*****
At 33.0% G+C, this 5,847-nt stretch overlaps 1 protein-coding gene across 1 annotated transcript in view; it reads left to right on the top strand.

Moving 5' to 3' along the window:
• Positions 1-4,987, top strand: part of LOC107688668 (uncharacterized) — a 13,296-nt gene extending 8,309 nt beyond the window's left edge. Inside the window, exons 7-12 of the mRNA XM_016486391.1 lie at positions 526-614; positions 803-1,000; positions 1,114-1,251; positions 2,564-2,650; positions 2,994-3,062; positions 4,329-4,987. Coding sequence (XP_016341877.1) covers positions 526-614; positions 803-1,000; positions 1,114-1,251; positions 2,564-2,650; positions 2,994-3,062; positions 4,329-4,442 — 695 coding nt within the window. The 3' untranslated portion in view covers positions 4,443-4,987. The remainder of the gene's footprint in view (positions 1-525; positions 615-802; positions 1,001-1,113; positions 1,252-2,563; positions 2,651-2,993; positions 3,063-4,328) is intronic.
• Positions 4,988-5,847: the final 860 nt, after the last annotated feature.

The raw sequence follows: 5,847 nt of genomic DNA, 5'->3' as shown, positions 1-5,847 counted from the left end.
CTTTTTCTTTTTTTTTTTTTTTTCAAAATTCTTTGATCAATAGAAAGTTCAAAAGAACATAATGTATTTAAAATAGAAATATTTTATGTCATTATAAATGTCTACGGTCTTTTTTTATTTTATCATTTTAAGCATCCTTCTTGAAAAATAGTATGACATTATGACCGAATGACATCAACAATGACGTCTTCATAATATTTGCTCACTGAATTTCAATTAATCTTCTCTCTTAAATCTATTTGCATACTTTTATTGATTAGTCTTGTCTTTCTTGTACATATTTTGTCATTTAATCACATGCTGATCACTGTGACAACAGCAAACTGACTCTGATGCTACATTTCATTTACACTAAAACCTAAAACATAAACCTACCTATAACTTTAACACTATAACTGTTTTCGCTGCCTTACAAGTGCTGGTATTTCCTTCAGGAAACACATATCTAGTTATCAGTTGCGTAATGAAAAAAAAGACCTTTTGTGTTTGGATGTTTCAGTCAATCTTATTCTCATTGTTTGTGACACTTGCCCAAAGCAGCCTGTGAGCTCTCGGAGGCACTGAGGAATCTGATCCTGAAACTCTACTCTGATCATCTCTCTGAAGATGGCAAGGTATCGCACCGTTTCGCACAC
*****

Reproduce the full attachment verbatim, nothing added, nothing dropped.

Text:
At 33.0% G+C, this 5,847-nt stretch overlaps 1 protein-coding gene across 1 annotated transcript in view; it reads left to right on the top strand.

Moving 5' to 3' along the window:
• Positions 1-4,987, top strand: part of LOC107688668 (uncharacterized) — a 13,296-nt gene extending 8,309 nt beyond the window's left edge. Inside the window, exons 7-12 of the mRNA XM_016486391.1 lie at positions 526-614; positions 803-1,000; positions 1,114-1,251; positions 2,564-2,650; positions 2,994-3,062; positions 4,329-4,987. Coding sequence (XP_016341877.1) covers positions 526-614; positions 803-1,000; positions 1,114-1,251; positions 2,564-2,650; positions 2,994-3,062; positions 4,329-4,442 — 695 coding nt within the window. The 3' untranslated portion in view covers positions 4,443-4,987. The remainder of the gene's footprint in view (positions 1-525; positions 615-802; positions 1,001-1,113; positions 1,252-2,563; positions 2,651-2,993; positions 3,063-4,328) is intronic.
• Positions 4,988-5,847: the final 860 nt, after the last annotated feature.

The raw sequence follows: 5,847 nt of genomic DNA, 5'->3' as shown, positions 1-5,847 counted from the left end.
CTTTTTCTTTTTTTTTTTTTTTTCAAAATTCTTTGATCAATAGAAAGTTCAAAAGAACATAATGTATTTAAAATAGAAATATTTTATGTCATTATAAATGTCTACGGTCTTTTTTTATTTTATCATTTTAAGCATCCTTCTTGAAAAATAGTATGACATTATGACCGAATGACATCAACAATGACGTCTTCATAATATTTGCTCACTGAATTTCAATTAATCTTCTCTCTTAAATCTATTTGCATACTTTTATTGATTAGTCTTGTCTTTCTTGTACATATTTTGTCATTTAATCACATGCTGATCACTGTGACAACAGCAAACTGACTCTGATGCTACATTTCATTTACACTAAAACCTAAAACATAAACCTACCTATAACTTTAACACTATAACTGTTTTCGCTGCCTTACAAGTGCTGGTATTTCCTTCAGGAAACACATATCTAGTTATCAGTTGCGTAATGAAAAAAAAGACCTTTTGTGTTTGGATGTTTCAGTCAATCTTATTCTCATTGTTTGTGACACTTGCCCAAAGCAGCCTGTGAGCTCTCGGAGGCACTGAGGAATCTGATCCTGAAACTCTACTCTGATCATCTCTCTGAAGATGGCAAGGTATCGCACCGTTTCGCACAC